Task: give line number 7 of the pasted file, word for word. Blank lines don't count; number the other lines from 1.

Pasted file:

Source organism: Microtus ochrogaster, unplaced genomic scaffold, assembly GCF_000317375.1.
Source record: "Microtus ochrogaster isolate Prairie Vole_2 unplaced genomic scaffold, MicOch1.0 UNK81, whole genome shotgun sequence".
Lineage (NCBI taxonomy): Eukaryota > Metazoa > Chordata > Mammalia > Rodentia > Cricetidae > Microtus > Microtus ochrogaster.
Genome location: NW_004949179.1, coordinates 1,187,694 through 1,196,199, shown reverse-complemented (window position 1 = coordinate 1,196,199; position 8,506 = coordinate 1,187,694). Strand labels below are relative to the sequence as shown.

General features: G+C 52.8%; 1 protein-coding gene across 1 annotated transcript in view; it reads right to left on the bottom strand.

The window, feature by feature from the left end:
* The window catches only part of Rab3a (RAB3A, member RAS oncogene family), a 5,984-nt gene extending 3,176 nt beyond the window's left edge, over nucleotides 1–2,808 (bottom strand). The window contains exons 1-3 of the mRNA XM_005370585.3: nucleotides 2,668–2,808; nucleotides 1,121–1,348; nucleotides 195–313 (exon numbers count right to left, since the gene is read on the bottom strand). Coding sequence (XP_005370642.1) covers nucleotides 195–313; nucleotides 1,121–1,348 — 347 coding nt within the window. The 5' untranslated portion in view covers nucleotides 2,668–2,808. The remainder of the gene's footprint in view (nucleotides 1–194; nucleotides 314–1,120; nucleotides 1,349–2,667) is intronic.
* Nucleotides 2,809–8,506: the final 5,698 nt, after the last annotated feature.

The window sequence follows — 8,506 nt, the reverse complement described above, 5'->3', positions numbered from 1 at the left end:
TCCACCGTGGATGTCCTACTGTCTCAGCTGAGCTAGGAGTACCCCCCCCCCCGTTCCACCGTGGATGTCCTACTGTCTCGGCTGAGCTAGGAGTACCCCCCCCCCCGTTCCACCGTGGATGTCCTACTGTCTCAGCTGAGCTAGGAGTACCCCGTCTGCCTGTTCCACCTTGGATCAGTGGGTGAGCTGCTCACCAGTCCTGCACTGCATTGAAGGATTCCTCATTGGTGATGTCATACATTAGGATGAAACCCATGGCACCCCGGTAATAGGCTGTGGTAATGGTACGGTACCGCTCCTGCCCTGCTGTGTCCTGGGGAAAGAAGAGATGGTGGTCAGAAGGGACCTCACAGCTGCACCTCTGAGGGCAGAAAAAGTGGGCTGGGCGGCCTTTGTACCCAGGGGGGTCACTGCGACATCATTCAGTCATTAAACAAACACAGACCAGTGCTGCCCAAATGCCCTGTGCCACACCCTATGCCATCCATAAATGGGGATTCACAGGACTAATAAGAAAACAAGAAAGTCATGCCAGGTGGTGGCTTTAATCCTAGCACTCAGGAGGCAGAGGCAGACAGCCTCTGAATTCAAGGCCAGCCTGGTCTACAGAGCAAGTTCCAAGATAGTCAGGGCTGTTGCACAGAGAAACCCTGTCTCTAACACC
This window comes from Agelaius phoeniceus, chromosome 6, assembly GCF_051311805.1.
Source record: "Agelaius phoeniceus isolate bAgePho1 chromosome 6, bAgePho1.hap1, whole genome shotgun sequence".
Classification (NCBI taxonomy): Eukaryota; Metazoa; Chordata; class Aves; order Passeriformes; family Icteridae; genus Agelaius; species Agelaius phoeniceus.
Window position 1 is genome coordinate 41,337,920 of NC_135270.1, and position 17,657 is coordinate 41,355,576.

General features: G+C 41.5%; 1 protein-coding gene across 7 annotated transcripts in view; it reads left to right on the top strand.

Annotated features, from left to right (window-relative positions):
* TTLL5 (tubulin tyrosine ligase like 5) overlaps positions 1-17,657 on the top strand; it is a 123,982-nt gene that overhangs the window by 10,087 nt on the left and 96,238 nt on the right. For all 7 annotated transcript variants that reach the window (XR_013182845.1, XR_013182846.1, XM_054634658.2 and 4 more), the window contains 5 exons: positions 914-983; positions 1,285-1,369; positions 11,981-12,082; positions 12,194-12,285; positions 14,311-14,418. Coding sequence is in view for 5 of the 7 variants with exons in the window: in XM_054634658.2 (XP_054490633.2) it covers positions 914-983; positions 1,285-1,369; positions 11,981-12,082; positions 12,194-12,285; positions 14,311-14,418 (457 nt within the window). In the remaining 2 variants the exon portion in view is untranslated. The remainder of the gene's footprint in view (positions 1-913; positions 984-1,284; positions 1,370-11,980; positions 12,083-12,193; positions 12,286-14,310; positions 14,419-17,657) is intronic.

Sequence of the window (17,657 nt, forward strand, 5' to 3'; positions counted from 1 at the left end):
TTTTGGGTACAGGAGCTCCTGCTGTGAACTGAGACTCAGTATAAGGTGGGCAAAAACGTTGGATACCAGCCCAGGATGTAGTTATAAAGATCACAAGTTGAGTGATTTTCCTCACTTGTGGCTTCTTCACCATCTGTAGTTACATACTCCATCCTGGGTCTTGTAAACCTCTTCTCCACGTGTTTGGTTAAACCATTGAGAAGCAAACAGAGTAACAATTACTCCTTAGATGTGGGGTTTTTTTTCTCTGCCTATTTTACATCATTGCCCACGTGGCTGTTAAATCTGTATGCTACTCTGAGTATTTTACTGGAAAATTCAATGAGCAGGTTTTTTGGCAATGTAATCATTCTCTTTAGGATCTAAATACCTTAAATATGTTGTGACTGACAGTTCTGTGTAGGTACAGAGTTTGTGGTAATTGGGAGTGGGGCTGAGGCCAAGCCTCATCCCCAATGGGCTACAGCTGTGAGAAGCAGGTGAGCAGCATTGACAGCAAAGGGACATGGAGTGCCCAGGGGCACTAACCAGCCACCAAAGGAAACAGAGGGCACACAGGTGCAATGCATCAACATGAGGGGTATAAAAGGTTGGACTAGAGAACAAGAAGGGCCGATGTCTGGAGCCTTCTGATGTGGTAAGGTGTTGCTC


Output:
* The window catches only part of Rab3a (RAB3A, member RAS oncogene family), a 5,984-nt gene extending 3,176 nt beyond the window's left edge, over nucleotides 1–2,808 (bottom strand). The window contains exons 1-3 of the mRNA XM_005370585.3: nucleotides 2,668–2,808; nucleotides 1,121–1,348; nucleotides 195–313 (exon numbers count right to left, since the gene is read on the bottom strand). Coding sequence (XP_005370642.1) covers nucleotides 195–313; nucleotides 1,121–1,348 — 347 coding nt within the window. The 5' untranslated portion in view covers nucleotides 2,668–2,808. The remainder of the gene's footprint in view (nucleotides 1–194; nucleotides 314–1,120; nucleotides 1,349–2,667) is intronic.